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'The Elements of Style' (1918), by William Strunk, Jr., is an American English writing style guide. It is the best-known, most influential prescriptive treatment of English grammar and usage, and often is required reading and usage in U.S. high school and university composition classes. This edition of 'The Elements of Style' details eight elementary rules of usage, ten elementary principles of composition, "a few matters of form", and a list of commonly misused words and expressions.

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Table des matières
The Elements of Style
William Strunk Jr.
Chapter 1 Introductory
Chapter 2 Elementary Rules of Usage
1. Form the possessive singular of nouns with 's.
2. In a series of three or more terms with a single conjunction, use a comma after each term except the last.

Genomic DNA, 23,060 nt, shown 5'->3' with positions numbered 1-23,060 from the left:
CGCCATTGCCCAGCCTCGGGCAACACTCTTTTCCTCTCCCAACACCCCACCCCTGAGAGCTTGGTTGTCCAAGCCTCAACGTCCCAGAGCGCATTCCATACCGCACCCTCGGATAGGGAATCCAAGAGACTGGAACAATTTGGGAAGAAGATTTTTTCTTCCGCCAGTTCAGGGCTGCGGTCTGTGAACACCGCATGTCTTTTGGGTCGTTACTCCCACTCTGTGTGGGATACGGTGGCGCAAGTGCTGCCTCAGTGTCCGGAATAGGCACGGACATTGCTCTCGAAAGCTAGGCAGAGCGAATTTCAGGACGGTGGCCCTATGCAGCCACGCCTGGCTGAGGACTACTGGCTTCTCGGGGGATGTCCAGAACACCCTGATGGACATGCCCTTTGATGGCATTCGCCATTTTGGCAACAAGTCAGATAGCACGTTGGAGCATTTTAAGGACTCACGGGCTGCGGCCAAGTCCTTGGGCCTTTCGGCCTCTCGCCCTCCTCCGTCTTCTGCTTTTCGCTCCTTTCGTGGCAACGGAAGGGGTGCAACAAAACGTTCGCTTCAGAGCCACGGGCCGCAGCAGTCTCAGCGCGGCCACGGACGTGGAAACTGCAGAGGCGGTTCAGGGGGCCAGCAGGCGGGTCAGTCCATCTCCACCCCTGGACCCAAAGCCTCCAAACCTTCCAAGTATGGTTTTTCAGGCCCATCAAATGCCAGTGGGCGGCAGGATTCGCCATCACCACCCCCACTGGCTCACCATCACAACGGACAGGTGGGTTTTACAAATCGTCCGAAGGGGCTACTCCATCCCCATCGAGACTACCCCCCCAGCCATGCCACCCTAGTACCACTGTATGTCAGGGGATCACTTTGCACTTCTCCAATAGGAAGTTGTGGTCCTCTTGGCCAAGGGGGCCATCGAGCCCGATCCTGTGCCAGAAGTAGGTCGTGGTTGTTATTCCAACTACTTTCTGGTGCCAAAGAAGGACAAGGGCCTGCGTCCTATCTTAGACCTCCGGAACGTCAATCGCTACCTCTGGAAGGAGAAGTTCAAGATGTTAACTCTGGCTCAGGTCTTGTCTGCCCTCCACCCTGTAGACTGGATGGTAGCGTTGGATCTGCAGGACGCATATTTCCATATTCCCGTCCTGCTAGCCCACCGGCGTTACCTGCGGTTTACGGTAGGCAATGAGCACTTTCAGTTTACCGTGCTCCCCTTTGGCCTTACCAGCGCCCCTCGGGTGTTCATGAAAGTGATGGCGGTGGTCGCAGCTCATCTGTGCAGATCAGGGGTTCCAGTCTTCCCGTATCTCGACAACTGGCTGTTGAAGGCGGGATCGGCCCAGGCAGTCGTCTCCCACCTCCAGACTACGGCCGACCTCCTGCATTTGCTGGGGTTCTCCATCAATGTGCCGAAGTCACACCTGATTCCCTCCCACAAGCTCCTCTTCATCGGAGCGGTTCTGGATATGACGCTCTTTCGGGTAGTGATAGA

3. Enclose parenthetic expressions between commas.
4. Place a comma before and or but introducing an independent clause.
5. Do not join independent clauses by a comma.
6. Do not break sentences in two.
7. A participial phrase at the beginning of a sentence must refer to the grammatical subject.
8. Divide words at line-ends, in accordance with their formation and pronunciation.
Chapter 3 Elementary Principles of Composition
1. Make the paragraph the unit of composition: one paragraph to each topic.
2. As a rule, begin each paragraph with a topic sentence; end it in conformity with the beginning.
3. Use the active voice.
4. Put statements in positive form.
5. Omit needless words.
6. Avoid a succession of loose sentences.
7. Express co-ordinate ideas in similar form.
8. Keep related words together.
9. In summaries, keep to one tense.
10. Place the emphatic words of a sentence at the end.
Chapter 4 A Few Matters of Form
Chapter 5 Words and Expressions Commonly Misused
Chapter 6 Words Commonly Misspelled

The Elements of Style

William Strunk Jr.

Published: 1918Categorie(s): Non-Fiction

Chapter1 Introductory